The purpose of this thesis is to investigate whether there exists a return differential among stocks with low and high news and Twitter publication on S&P 500 and OSEAX. Based on the findings, this paper aims to build a simple investment strategy with the objective of challenging the return provided by the market. The media effect among stocks is analyzed using statistical tests for cross-sectional data and time series regression. The investment strategy tests for different holding periods. We find that stocks with little exposure to news and Twitter publications earn considerably higher returns than those with a high level. The effect is prominent among American value stocks and Norwegian growth stocks as well as small stocks. After a month of weak stock performance in OSEAX, the highly covered stocks continue the negative path, while stocks with low coverage tend to reverse the next month. The return difference holds even after controlling for risk factors, however with little statistical evidence. A zero-investment portfolio of Norwegian stocks sorted by media coverage adjusted for firm size earns a substantially greater return than its benchmark index, holding positions for one month at a time. Over our sample period, the monthly-rebalanced zero-investment portfolio outperforms the OSEAX by 4,424 basis points, even after adjusting for transaction costs. Our results imply that it should be possible for both institutional and retail investors to allocate stocks in their portfolio based on media exposure, to obtain risk-adjusted returns. Moreover, asset managers should be aware of stocks with abnormal amounts of media coverage.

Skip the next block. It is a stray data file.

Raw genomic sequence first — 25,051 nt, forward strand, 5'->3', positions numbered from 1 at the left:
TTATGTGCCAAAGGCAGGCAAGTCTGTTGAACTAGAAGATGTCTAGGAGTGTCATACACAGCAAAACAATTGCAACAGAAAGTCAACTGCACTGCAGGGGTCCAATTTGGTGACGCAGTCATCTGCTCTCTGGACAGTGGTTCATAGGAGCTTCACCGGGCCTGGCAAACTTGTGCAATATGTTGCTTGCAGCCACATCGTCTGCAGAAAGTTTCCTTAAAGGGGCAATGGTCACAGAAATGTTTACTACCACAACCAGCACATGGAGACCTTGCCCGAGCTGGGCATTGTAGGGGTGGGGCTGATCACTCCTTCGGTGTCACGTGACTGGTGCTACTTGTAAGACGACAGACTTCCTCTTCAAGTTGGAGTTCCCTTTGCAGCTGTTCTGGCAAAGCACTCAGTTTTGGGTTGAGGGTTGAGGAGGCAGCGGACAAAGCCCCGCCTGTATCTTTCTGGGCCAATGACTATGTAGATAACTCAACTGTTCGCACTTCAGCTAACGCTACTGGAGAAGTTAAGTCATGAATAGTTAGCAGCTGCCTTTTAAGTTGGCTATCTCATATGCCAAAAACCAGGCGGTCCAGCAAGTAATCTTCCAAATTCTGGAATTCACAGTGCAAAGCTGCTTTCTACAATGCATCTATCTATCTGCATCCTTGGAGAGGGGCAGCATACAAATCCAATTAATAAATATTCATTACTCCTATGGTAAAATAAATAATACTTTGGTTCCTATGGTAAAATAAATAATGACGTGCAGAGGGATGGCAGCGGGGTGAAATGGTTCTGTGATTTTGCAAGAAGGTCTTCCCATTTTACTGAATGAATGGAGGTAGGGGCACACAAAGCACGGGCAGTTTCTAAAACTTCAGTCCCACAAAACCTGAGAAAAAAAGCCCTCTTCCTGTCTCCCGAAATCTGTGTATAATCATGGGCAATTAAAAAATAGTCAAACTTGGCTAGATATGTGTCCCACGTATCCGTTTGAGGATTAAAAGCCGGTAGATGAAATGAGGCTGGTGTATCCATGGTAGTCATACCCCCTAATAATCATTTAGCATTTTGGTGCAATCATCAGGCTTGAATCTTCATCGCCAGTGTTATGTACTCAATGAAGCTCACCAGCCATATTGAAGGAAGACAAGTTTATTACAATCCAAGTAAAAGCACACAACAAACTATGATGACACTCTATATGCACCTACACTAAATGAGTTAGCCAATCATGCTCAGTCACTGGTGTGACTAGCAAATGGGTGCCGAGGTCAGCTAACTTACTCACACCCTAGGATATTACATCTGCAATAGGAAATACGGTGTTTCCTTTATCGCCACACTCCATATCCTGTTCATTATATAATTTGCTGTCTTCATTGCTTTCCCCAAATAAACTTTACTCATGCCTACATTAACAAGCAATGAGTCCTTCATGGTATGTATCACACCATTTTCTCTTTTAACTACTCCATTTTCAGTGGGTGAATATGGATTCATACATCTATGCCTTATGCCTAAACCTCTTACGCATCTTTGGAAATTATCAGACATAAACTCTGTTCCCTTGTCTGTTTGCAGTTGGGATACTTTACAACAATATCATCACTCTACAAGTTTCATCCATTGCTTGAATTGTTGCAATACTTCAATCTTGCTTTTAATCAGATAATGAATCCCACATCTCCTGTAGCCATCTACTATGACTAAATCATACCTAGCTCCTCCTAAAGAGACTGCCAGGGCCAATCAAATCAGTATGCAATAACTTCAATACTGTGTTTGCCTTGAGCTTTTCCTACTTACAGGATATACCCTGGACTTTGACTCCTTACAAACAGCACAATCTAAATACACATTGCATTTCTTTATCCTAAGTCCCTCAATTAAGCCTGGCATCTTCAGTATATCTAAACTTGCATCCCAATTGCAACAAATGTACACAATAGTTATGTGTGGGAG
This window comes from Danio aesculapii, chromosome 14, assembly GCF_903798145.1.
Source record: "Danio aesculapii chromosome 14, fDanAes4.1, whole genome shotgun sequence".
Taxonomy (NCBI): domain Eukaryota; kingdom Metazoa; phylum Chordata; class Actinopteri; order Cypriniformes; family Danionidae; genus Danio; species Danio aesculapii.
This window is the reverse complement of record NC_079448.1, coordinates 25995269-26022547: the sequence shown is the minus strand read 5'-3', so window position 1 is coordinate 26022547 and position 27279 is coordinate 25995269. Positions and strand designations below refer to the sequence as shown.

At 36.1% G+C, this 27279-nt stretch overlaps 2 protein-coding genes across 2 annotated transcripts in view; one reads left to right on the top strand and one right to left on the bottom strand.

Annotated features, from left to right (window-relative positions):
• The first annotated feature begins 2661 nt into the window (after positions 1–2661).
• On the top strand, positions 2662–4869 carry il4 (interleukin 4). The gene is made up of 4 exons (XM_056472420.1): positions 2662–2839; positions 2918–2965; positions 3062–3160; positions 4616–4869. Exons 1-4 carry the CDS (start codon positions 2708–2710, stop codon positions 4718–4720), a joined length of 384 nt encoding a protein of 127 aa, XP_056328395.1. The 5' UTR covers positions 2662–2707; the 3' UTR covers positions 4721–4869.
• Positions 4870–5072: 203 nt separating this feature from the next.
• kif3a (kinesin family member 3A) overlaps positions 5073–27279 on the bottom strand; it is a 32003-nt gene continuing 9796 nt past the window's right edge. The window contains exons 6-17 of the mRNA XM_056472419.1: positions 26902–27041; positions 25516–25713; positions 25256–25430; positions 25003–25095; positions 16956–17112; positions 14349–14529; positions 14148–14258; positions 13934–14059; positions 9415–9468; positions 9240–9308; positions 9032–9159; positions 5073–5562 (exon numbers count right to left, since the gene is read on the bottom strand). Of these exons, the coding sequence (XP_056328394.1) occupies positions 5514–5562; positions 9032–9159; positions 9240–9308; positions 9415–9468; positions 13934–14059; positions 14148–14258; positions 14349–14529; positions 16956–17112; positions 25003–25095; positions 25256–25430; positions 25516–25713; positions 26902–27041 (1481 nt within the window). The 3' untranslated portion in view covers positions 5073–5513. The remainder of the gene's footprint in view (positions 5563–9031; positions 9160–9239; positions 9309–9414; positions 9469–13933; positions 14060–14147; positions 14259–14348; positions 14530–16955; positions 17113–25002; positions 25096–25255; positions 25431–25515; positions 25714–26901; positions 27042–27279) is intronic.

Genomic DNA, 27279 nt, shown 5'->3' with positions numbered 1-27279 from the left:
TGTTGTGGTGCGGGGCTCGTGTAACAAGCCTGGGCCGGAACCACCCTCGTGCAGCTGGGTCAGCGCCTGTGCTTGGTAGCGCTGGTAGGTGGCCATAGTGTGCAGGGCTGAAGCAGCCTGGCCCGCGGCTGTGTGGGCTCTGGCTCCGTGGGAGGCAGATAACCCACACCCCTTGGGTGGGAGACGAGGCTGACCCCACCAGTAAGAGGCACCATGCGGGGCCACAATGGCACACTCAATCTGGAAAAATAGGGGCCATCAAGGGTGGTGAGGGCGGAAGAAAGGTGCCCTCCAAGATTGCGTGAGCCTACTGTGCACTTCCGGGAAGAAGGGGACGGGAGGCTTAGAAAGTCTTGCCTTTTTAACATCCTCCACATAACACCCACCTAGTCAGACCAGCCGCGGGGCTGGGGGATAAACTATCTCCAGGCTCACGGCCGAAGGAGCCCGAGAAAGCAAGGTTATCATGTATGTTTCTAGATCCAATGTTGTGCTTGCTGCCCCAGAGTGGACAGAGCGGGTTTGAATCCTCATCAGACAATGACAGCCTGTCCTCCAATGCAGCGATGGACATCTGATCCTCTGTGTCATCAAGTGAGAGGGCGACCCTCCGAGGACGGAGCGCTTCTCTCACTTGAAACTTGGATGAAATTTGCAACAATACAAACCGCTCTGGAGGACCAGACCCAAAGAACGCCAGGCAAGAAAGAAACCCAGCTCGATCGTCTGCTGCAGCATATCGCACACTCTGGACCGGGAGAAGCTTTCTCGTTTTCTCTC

|Educations||MSc in Finance and Investments, (Graduate Programme) Final ThesisMSc in Applied Economics and Finance, (Graduate Programme) Final Thesis|
|Number of pages||153|